McCartney 3, 2, 1

McCartney 3, 2, 1 ★★★★★

I often wonder if artists that we now revere as legends realize the impact of their work in the moment, when they’re recording it or writing it. Do they know that they are changing everything- music, lives, everything with those notes they are playing, those words they are writing? 

In McCartney 3, 2, 1, Paul McCartney takes a beautifully intimate journey through his music alongside producer Rick Rubin, and besides being gorgeous, impactful, and in equal spades heartwarming and heartbreaking, it gave rise to these questions again. Paul attributes coming up with “Yesterday” to magic, yet it’s a song that endures like few others, even within The Beatles discography. Did Paul realize what he was on to when he first heard that melody in his head? 

The best part of McCartney 3, 2, 1 are the little moments, the ones where Paul is listening back to his songs and clearly understands and appreciates how good they are, not because he made them but because they truly are among the best ever made. That bit when he is just lost in the moment, swaying along to the changing movements in “Band On the Run.” The way he still looked completely blown away by “Maybe I’m Amazed.” The way Paul says “Alright, come on Johnny!” after Rick Rubin reads him a beautiful quote praising his playing to the highest degree and reveals it was from John Lennon. Seeing him tap his foot and mouth the words along with his much younger self and his former band mates. Paul reminiscing on the incomparable beauty of “Here, There, and Everywhere” and John’s rare praise for it. The way he just shrugs at the very end of the documentary after he has played that final chord of “A Day in the Life.” All of these moments will stick in my mind and heart.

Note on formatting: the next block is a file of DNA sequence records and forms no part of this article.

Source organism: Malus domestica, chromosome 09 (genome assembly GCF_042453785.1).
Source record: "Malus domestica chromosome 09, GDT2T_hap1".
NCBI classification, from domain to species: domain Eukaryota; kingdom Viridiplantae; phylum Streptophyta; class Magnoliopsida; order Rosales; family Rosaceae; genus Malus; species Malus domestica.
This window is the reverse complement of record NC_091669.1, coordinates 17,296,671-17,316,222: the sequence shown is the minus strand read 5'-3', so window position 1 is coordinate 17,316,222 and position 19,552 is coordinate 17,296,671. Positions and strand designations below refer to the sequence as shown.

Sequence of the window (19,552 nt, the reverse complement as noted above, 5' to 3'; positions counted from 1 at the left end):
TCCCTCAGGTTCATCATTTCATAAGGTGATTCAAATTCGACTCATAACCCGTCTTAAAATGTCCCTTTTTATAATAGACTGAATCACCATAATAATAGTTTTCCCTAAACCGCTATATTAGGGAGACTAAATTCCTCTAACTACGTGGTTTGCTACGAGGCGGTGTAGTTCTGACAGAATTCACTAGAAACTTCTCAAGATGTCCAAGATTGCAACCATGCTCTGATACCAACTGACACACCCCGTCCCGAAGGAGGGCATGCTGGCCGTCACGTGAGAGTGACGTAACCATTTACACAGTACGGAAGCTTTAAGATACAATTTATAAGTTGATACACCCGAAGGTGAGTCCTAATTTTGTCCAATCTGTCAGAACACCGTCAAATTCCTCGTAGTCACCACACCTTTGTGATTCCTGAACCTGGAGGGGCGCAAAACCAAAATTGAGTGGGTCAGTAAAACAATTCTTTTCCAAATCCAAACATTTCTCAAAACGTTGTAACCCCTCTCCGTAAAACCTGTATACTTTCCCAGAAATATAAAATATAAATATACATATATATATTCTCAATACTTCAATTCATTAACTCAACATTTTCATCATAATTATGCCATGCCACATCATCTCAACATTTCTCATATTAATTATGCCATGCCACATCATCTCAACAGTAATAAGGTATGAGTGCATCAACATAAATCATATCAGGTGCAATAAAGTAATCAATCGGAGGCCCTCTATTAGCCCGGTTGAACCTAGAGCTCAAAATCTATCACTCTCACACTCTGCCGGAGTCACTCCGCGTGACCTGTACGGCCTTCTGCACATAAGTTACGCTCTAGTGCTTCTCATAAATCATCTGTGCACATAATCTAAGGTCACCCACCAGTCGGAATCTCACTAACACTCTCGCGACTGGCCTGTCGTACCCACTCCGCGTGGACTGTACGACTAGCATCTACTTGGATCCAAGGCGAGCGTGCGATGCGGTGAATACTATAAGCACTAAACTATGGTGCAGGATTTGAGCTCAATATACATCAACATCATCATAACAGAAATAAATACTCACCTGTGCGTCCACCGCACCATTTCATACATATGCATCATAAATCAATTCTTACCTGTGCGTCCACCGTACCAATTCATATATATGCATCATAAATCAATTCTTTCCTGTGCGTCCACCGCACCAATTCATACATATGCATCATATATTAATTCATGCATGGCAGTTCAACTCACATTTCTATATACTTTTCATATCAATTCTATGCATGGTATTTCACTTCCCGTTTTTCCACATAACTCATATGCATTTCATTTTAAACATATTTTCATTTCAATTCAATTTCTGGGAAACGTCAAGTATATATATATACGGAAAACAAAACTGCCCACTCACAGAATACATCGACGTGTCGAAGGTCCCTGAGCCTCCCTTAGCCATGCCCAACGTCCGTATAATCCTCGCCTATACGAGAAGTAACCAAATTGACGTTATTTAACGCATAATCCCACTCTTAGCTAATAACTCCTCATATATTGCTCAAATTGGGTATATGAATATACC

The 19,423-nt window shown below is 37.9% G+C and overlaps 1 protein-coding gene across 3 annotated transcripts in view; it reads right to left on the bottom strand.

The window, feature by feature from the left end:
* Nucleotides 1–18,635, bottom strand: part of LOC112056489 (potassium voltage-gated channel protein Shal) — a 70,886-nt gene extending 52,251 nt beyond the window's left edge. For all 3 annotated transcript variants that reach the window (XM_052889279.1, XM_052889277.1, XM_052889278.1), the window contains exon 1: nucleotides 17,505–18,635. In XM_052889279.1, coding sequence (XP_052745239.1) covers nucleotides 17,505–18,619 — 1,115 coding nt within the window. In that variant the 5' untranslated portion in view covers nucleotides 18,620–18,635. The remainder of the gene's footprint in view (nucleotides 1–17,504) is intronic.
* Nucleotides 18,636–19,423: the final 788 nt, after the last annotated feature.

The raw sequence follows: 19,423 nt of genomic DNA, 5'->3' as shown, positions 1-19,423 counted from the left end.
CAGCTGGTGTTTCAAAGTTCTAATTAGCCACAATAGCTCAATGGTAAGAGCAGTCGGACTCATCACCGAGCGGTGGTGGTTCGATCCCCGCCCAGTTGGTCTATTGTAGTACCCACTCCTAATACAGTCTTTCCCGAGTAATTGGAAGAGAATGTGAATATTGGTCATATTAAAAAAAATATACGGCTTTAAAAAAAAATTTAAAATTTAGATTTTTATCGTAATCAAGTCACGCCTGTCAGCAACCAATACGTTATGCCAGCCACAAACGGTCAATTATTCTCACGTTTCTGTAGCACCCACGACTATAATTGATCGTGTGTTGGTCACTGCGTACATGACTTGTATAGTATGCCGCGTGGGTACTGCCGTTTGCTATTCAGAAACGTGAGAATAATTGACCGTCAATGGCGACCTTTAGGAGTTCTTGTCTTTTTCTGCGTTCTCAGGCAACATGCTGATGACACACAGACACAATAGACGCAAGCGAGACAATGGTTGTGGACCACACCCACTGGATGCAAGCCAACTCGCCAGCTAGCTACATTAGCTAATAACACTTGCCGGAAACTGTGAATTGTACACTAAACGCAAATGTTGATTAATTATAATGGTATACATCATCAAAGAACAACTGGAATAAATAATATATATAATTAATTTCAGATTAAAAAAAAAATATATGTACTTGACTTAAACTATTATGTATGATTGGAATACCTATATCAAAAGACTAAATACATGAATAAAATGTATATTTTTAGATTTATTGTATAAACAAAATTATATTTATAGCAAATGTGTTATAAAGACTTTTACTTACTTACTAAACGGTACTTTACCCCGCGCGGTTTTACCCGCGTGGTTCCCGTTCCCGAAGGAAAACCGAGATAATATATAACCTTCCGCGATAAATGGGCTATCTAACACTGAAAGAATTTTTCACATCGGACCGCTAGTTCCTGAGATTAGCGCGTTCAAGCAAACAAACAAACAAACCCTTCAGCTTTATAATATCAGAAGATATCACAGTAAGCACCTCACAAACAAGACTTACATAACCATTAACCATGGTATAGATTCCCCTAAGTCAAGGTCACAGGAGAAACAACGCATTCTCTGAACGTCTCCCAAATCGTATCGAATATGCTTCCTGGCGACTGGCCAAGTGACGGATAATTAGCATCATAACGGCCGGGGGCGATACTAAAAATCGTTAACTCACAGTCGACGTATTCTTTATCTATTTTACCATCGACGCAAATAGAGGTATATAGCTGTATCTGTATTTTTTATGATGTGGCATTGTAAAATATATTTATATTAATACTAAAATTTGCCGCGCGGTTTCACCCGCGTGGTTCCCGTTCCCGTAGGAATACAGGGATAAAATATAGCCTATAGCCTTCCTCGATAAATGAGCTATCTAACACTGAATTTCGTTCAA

If you’re a Beatles or Paul McCartney fan, this is clearly for you. But even if you just love music and the process behind creating it, this is a must-watch. Music is the closest thing we have to practical magic- we can’t see it yet it is all around us and can conjure up emotions and whole worlds. This is a magic McCartney and Rubin understand and that makes this a singularly enjoyable and moving documentary.

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